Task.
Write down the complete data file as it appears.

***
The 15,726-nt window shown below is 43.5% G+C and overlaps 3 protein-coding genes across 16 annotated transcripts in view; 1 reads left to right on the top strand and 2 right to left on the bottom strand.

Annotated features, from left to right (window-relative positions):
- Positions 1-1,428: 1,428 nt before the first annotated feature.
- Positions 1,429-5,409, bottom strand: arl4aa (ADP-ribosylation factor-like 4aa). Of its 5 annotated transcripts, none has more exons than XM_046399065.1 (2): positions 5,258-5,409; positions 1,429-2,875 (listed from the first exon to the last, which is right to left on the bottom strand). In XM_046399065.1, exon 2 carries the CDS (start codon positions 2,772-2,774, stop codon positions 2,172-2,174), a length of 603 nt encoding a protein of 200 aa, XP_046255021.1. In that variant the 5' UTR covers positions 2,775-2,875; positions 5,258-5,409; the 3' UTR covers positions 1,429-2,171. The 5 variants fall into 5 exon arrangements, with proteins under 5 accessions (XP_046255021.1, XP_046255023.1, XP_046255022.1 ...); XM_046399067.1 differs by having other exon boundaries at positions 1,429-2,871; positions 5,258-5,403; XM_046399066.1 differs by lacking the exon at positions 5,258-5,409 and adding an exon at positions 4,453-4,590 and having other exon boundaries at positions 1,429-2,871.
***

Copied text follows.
The 15,726-nt window shown below is 43.5% G+C and overlaps 3 protein-coding genes across 16 annotated transcripts in view; 1 reads left to right on the top strand and 2 right to left on the bottom strand.

Annotated features, from left to right (window-relative positions):
- Positions 1-1,428: 1,428 nt before the first annotated feature.
- Positions 1,429-5,409, bottom strand: arl4aa (ADP-ribosylation factor-like 4aa). Of its 5 annotated transcripts, none has more exons than XM_046399065.1 (2): positions 5,258-5,409; positions 1,429-2,875 (listed from the first exon to the last, which is right to left on the bottom strand). In XM_046399065.1, exon 2 carries the CDS (start codon positions 2,772-2,774, stop codon positions 2,172-2,174), a length of 603 nt encoding a protein of 200 aa, XP_046255021.1. In that variant the 5' UTR covers positions 2,775-2,875; positions 5,258-5,409; the 3' UTR covers positions 1,429-2,171. The 5 variants fall into 5 exon arrangements, with proteins under 5 accessions (XP_046255021.1, XP_046255023.1, XP_046255022.1 ...); XM_046399067.1 differs by having other exon boundaries at positions 1,429-2,871; positions 5,258-5,403; XM_046399066.1 differs by lacking the exon at positions 5,258-5,409 and adding an exon at positions 4,453-4,590 and having other exon boundaries at positions 1,429-2,871.